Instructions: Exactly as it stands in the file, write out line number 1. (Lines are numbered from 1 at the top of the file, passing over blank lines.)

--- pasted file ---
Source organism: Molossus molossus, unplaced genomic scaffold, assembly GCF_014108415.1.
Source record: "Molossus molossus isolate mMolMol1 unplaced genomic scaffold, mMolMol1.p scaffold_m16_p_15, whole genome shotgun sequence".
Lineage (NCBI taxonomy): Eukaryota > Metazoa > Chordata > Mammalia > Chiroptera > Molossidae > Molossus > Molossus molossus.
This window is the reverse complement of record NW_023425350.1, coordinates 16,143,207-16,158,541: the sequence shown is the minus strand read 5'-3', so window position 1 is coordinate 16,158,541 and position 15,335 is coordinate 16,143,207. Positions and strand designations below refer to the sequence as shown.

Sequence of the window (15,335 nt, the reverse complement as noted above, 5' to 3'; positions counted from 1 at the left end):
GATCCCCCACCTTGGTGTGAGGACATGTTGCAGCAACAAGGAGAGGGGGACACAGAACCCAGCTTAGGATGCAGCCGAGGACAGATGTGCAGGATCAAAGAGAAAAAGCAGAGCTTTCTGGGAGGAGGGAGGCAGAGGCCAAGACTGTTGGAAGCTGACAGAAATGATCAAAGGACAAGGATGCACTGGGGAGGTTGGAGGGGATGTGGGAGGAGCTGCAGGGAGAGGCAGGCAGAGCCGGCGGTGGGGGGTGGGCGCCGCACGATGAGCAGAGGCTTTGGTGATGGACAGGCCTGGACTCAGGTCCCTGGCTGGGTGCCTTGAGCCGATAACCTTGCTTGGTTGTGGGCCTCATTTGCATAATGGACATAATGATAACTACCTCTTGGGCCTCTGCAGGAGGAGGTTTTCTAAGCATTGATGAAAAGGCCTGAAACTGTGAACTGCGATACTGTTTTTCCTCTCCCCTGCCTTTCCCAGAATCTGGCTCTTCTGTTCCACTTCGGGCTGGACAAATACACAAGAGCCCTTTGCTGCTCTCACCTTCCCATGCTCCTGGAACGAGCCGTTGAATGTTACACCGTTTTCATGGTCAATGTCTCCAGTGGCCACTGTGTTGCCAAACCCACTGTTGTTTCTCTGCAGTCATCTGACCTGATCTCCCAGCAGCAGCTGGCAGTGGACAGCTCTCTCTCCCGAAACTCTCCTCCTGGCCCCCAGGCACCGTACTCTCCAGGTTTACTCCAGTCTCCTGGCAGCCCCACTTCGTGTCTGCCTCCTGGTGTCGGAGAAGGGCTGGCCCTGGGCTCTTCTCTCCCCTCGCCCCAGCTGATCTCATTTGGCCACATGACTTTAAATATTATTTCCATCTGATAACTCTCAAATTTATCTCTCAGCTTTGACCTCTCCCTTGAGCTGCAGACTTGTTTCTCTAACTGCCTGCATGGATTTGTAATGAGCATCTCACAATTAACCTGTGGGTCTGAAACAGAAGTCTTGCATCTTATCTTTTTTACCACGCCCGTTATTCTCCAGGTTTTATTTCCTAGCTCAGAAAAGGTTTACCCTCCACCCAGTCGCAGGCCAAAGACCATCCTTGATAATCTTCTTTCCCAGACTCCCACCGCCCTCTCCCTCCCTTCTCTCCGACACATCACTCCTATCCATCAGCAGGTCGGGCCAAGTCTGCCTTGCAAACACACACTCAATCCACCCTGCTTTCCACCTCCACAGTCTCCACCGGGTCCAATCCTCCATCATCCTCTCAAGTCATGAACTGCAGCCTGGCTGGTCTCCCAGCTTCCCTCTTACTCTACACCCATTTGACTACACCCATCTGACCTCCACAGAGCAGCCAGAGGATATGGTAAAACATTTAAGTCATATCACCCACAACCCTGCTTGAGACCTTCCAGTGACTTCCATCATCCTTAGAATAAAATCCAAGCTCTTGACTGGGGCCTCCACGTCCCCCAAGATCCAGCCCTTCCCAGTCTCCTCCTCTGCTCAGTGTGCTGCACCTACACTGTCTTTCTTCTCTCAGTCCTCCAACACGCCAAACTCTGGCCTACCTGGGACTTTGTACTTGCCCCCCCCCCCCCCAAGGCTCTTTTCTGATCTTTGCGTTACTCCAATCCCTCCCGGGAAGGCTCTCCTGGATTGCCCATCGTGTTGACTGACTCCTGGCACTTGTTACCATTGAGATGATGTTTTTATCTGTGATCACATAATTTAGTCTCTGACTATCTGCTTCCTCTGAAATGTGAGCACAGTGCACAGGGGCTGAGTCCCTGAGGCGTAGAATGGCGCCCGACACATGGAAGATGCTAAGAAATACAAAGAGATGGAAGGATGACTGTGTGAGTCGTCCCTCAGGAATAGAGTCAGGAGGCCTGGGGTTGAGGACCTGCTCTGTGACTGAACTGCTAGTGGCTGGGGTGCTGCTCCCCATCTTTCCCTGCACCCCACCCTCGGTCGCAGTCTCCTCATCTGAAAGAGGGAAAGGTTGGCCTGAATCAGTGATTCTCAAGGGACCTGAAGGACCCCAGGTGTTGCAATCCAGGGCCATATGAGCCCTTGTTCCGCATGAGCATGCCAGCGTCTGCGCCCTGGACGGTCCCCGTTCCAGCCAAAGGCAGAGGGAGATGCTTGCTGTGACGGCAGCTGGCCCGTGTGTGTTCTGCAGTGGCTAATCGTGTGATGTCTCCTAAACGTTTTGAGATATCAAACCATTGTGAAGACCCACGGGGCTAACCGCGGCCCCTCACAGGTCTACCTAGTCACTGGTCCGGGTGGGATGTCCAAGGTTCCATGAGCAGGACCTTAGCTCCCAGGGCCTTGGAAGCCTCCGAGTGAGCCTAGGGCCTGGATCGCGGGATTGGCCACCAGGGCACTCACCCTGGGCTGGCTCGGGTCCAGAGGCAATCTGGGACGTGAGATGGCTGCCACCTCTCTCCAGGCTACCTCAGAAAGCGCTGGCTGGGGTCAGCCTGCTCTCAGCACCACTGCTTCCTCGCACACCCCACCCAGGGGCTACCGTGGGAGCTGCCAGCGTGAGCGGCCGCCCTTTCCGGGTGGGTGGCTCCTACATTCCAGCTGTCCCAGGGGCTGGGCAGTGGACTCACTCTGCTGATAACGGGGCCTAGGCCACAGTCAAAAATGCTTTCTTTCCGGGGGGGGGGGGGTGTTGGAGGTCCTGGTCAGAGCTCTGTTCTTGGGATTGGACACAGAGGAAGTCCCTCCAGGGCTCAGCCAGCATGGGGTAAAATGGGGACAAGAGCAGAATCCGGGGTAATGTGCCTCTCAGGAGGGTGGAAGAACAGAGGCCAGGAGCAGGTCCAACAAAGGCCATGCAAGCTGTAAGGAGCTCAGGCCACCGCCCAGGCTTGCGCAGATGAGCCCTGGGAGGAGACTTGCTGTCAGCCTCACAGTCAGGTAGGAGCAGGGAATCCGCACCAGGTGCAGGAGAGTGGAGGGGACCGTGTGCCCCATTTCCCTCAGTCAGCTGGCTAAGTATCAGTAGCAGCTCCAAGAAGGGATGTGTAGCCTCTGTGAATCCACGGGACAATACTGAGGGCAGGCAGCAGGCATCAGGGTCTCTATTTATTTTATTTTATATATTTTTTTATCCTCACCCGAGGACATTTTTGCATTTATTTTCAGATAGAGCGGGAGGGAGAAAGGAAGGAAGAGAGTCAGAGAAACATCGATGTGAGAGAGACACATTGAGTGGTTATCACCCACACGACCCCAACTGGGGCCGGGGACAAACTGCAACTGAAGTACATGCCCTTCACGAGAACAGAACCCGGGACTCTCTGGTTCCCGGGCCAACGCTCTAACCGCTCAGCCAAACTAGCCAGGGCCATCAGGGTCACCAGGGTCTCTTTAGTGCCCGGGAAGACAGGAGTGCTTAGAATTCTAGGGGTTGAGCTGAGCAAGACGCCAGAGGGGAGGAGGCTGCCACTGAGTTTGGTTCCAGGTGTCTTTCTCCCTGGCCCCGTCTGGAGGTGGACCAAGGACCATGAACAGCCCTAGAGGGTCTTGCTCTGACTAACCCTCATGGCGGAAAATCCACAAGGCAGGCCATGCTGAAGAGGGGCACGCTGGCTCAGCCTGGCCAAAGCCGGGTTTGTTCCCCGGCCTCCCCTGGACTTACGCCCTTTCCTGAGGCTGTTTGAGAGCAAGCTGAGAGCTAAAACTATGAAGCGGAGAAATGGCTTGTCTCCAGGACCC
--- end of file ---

Source organism: Molossus molossus, unplaced genomic scaffold, assembly GCF_014108415.1.